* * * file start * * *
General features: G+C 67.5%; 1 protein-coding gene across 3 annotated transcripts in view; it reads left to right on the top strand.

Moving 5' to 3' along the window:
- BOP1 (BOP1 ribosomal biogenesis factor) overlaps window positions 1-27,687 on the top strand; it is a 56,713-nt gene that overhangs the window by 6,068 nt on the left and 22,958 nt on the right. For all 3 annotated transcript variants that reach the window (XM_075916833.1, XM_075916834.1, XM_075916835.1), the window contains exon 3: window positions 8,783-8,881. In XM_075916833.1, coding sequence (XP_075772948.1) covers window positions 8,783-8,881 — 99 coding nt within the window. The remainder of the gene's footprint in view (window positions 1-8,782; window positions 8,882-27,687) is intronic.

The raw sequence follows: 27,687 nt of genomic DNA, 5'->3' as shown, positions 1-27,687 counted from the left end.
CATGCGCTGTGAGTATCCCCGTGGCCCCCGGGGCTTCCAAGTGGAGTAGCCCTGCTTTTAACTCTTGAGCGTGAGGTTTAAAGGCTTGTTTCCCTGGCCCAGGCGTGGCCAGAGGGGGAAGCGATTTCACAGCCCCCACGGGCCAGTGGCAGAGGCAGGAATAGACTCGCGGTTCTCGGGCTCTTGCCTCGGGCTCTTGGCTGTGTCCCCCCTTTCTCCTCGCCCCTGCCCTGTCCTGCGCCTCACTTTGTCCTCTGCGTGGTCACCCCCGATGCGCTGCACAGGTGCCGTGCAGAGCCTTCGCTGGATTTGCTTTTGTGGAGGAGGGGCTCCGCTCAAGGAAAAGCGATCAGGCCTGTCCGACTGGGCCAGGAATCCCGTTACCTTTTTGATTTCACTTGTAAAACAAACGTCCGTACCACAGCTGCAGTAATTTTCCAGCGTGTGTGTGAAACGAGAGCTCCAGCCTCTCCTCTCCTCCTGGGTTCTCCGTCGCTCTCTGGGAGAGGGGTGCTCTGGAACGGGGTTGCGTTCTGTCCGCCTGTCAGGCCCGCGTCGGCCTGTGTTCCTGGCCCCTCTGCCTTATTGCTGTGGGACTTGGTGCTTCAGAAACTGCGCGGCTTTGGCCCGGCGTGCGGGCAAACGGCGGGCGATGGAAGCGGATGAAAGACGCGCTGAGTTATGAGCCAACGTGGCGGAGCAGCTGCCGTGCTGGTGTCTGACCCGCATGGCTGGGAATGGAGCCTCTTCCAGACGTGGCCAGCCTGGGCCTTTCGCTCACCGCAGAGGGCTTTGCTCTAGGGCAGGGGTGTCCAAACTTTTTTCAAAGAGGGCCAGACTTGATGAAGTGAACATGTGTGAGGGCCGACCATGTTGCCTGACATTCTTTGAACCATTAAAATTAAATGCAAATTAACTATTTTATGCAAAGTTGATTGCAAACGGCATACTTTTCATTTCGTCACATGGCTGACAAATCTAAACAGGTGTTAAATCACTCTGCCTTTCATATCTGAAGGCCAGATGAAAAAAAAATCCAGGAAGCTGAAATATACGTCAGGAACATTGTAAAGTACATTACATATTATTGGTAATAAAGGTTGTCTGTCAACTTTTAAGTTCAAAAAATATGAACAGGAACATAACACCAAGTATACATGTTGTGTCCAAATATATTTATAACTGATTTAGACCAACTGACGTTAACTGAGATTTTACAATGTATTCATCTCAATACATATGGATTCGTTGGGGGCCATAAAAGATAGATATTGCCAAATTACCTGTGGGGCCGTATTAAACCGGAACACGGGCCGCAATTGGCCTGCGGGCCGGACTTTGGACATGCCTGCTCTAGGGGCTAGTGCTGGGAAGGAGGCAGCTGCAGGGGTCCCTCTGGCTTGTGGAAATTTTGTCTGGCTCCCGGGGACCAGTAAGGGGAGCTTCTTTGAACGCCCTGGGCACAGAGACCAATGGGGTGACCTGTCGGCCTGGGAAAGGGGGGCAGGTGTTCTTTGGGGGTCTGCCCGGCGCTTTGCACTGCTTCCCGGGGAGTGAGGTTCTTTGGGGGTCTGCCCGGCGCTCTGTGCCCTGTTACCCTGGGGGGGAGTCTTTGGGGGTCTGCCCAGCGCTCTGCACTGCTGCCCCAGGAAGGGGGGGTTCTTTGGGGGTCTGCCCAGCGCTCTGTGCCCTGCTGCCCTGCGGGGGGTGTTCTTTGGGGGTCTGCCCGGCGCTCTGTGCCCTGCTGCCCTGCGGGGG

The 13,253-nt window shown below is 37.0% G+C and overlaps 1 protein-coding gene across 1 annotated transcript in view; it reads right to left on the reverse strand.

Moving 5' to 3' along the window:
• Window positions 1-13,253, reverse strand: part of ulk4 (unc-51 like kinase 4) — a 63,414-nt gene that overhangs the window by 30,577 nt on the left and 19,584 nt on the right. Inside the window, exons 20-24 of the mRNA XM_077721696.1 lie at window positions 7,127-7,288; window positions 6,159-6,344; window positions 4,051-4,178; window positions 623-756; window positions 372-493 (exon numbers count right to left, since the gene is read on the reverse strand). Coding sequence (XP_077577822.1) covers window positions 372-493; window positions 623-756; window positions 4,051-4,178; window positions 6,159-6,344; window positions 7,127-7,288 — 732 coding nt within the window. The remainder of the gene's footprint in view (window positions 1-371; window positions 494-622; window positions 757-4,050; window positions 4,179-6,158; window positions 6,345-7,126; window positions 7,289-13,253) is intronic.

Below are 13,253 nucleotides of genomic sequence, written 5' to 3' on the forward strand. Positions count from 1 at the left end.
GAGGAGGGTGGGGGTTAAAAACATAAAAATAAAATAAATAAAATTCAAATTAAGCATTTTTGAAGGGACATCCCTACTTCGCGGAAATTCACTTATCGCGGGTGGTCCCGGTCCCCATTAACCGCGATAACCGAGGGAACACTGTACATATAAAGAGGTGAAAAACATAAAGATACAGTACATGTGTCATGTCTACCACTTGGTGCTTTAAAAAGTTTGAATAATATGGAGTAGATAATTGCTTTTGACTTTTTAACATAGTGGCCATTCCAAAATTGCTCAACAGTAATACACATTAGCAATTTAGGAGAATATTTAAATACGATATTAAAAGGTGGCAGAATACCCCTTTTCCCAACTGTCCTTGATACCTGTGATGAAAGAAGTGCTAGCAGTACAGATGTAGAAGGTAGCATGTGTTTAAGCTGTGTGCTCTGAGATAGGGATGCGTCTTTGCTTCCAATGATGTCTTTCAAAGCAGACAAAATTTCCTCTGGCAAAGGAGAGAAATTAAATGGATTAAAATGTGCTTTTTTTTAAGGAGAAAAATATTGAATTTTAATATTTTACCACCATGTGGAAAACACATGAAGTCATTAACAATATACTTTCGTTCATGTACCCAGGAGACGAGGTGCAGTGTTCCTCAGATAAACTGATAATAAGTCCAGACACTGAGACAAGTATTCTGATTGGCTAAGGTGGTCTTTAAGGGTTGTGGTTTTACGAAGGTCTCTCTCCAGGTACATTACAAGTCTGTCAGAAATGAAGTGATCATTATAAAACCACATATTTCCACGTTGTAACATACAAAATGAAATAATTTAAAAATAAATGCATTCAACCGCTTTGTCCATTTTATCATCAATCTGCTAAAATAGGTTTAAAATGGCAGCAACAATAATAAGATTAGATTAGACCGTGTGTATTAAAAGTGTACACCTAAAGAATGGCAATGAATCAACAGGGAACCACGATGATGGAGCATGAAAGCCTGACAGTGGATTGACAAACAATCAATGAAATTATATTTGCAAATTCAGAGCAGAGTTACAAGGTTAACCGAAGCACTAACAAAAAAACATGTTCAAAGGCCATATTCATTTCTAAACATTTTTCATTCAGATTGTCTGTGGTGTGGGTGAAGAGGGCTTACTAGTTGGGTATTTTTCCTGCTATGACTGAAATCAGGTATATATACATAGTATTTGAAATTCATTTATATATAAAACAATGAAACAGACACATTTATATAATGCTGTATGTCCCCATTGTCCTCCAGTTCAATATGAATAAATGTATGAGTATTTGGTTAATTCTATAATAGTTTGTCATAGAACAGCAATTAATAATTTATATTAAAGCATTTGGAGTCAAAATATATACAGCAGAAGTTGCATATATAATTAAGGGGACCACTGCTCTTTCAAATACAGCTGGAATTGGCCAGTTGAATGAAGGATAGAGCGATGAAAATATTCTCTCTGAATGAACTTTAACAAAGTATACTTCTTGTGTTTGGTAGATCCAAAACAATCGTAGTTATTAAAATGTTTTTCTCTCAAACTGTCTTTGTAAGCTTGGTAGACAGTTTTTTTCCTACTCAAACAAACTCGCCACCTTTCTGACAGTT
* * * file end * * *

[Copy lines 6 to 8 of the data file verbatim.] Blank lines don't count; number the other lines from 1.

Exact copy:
The 13,253-nt window shown below is 37.0% G+C and overlaps 1 protein-coding gene across 1 annotated transcript in view; it reads right to left on the reverse strand.

Moving 5' to 3' along the window:
• Window positions 1-13,253, reverse strand: part of ulk4 (unc-51 like kinase 4) — a 63,414-nt gene that overhangs the window by 30,577 nt on the left and 19,584 nt on the right. Inside the window, exons 20-24 of the mRNA XM_077721696.1 lie at window positions 7,127-7,288; window positions 6,159-6,344; window positions 4,051-4,178; window positions 623-756; window positions 372-493 (exon numbers count right to left, since the gene is read on the reverse strand). Coding sequence (XP_077577822.1) covers window positions 372-493; window positions 623-756; window positions 4,051-4,178; window positions 6,159-6,344; window positions 7,127-7,288 — 732 coding nt within the window. The remainder of the gene's footprint in view (window positions 1-371; window positions 494-622; window positions 757-4,050; window positions 4,179-6,158; window positions 6,345-7,126; window positions 7,289-13,253) is intronic.